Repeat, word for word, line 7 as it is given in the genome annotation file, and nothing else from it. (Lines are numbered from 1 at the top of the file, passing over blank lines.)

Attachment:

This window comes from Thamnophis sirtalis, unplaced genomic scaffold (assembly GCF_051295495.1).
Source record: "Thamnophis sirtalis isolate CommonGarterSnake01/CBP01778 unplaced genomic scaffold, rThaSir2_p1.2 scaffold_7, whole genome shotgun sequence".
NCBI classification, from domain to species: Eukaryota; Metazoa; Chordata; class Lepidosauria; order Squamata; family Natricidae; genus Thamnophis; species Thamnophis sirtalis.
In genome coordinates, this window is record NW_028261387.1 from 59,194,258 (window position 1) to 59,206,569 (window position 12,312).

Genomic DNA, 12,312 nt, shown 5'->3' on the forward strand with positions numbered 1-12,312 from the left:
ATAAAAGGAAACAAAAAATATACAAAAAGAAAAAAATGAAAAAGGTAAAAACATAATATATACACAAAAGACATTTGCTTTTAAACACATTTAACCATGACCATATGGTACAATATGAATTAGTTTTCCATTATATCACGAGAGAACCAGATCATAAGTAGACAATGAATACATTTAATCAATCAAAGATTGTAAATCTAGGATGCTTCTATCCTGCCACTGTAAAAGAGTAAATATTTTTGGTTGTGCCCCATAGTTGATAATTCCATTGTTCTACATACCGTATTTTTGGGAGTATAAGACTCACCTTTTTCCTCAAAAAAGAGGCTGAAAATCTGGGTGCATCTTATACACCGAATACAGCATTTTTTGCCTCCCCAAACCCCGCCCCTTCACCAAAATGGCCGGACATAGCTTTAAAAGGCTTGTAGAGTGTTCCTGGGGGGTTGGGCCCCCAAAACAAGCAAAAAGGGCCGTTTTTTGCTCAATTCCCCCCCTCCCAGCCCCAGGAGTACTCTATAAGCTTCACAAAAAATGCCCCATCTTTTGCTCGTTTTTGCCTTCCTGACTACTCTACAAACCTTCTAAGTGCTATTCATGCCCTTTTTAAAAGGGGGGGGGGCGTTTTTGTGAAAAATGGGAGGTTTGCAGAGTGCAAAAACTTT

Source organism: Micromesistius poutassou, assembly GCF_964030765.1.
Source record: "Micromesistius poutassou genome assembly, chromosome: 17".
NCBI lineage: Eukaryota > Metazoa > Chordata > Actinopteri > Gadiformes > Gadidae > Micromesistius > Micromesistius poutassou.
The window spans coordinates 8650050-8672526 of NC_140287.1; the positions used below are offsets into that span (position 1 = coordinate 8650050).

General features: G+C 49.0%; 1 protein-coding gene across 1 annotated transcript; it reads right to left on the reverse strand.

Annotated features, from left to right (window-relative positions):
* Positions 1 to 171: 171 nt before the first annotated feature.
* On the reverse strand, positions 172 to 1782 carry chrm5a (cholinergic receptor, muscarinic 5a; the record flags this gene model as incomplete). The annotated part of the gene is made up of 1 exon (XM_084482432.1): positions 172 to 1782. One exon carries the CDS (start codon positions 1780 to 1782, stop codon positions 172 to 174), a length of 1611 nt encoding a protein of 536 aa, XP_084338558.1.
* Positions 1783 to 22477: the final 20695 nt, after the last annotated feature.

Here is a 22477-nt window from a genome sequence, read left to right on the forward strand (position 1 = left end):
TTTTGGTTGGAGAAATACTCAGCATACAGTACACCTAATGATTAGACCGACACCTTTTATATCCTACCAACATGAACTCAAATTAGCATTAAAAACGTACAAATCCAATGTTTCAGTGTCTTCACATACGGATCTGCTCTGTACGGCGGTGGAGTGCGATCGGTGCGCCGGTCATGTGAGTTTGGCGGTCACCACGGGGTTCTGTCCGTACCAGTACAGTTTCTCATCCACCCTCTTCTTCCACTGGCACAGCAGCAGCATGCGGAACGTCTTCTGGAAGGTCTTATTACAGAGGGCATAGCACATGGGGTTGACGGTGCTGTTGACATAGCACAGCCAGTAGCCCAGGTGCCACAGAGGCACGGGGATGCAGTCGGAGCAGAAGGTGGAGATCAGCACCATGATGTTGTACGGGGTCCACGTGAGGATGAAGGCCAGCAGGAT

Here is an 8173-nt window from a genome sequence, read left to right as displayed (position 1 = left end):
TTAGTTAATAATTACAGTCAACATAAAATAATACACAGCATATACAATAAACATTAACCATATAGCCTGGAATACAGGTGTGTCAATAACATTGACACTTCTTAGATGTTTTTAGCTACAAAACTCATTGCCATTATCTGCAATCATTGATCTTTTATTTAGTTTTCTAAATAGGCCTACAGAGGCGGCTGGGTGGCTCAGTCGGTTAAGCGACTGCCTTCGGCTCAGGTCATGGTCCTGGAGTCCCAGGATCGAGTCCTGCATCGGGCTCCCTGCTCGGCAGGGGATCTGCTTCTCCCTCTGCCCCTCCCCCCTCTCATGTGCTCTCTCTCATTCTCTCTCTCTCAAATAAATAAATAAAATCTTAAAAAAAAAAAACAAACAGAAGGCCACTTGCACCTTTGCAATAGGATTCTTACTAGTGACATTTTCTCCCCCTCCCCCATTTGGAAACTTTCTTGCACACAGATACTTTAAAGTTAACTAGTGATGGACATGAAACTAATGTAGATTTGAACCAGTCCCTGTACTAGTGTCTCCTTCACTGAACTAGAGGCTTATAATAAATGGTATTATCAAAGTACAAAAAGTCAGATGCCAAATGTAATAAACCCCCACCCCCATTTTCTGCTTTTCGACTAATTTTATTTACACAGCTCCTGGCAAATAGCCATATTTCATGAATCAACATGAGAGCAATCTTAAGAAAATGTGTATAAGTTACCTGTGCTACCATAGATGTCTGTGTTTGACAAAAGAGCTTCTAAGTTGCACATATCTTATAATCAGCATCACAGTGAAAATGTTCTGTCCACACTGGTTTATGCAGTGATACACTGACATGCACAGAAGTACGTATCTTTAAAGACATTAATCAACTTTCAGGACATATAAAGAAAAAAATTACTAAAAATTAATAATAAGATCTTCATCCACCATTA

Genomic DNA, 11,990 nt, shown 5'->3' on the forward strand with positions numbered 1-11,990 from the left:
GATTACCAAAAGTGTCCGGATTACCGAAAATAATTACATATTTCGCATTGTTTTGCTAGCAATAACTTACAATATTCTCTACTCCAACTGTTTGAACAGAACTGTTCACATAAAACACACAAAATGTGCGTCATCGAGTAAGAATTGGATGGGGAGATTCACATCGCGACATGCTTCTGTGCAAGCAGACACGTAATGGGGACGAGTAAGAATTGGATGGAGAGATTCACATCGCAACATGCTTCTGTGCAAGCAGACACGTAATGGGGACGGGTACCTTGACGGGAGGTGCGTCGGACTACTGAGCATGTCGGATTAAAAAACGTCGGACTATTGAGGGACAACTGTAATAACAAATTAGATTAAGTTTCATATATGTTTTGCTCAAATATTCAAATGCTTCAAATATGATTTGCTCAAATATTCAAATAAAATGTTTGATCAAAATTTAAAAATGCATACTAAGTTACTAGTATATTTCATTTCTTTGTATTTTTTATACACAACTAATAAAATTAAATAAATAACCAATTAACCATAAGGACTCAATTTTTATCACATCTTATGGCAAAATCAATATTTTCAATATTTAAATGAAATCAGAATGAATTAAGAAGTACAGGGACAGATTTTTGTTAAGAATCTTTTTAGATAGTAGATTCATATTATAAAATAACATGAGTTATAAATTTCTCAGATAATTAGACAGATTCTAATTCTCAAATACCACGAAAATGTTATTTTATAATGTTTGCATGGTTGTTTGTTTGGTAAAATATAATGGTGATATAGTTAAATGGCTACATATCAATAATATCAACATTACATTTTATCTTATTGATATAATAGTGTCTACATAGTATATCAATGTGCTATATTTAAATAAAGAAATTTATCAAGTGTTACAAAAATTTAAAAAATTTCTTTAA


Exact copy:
Source organism: Micromesistius poutassou, assembly GCF_964030765.1.